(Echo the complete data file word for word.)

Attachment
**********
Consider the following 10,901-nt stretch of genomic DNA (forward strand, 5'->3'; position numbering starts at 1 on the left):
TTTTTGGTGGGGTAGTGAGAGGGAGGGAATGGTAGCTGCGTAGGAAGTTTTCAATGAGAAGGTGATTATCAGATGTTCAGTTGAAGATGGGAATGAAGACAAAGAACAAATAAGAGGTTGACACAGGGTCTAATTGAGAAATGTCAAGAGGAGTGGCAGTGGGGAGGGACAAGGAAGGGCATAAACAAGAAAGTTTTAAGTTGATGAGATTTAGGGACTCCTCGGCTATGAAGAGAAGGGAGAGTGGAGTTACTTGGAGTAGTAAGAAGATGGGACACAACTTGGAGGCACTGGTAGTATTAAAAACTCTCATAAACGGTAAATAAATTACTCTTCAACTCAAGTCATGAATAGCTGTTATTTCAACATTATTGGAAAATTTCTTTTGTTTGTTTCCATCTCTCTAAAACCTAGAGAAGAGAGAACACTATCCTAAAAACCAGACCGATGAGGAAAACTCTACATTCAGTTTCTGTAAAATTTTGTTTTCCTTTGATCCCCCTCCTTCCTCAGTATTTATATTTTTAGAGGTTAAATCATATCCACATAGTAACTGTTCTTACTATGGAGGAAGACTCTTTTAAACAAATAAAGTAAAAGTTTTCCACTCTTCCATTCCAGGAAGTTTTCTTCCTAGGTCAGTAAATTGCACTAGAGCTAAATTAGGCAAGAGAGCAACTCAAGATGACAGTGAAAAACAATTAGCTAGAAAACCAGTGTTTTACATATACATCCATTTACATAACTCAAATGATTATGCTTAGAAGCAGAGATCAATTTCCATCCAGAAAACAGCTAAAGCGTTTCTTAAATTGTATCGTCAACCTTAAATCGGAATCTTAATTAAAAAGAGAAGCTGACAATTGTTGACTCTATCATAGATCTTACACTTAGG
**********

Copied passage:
Consider the following 10,901-nt stretch of genomic DNA (forward strand, 5'->3'; position numbering starts at 1 on the left):
TTTTTGGTGGGGTAGTGAGAGGGAGGGAATGGTAGCTGCGTAGGAAGTTTTCAATGAGAAGGTGATTATCAGATGTTCAGTTGAAGATGGGAATGAAGACAAAGAACAAATAAGAGGTTGACACAGGGTCTAATTGAGAAATGTCAAGAGGAGTGGCAGTGGGGAGGGACAAGGAAGGGCATAAACAAGAAAGTTTTAAGTTGATGAGATTTAGGGACTCCTCGGCTATGAAGAGAAGGGAGAGTGGAGTTACTTGGAGTAGTAAGAAGATGGGACACAACTTGGAGGCACTGGTAGTATTAAAAACTCTCATAAACGGTAAATAAATTACTCTTCAACTCAAGTCATGAATAGCTGTTATTTCAACATTATTGGAAAATTTCTTTTGTTTGTTTCCATCTCTCTAAAACCTAGAGAAGAGAGAACACTATCCTAAAAACCAGACCGATGAGGAAAACTCTACATTCAGTTTCTGTAAAATTTTGTTTTCCTTTGATCCCCCTCCTTCCTCAGTATTTATATTTTTAGAGGTTAAATCATATCCACATAGTAACTGTTCTTACTATGGAGGAAGACTCTTTTAAACAAATAAAGTAAAAGTTTTCCACTCTTCCATTCCAGGAAGTTTTCTTCCTAGGTCAGTAAATTGCACTAGAGCTAAATTAGGCAAGAGAGCAACTCAAGATGACAGTGAAAAACAATTAGCTAGAAAACCAGTGTTTTACATATACATCCATTTACATAACTCAAATGATTATGCTTAGAAGCAGAGATCAATTTCCATCCAGAAAACAGCTAAAGCGTTTCTTAAATTGTATCGTCAACCTTAAATCGGAATCTTAATTAAAAAGAGAAGCTGACAATTGTTGACTCTATCATAGATCTTACACTTAGG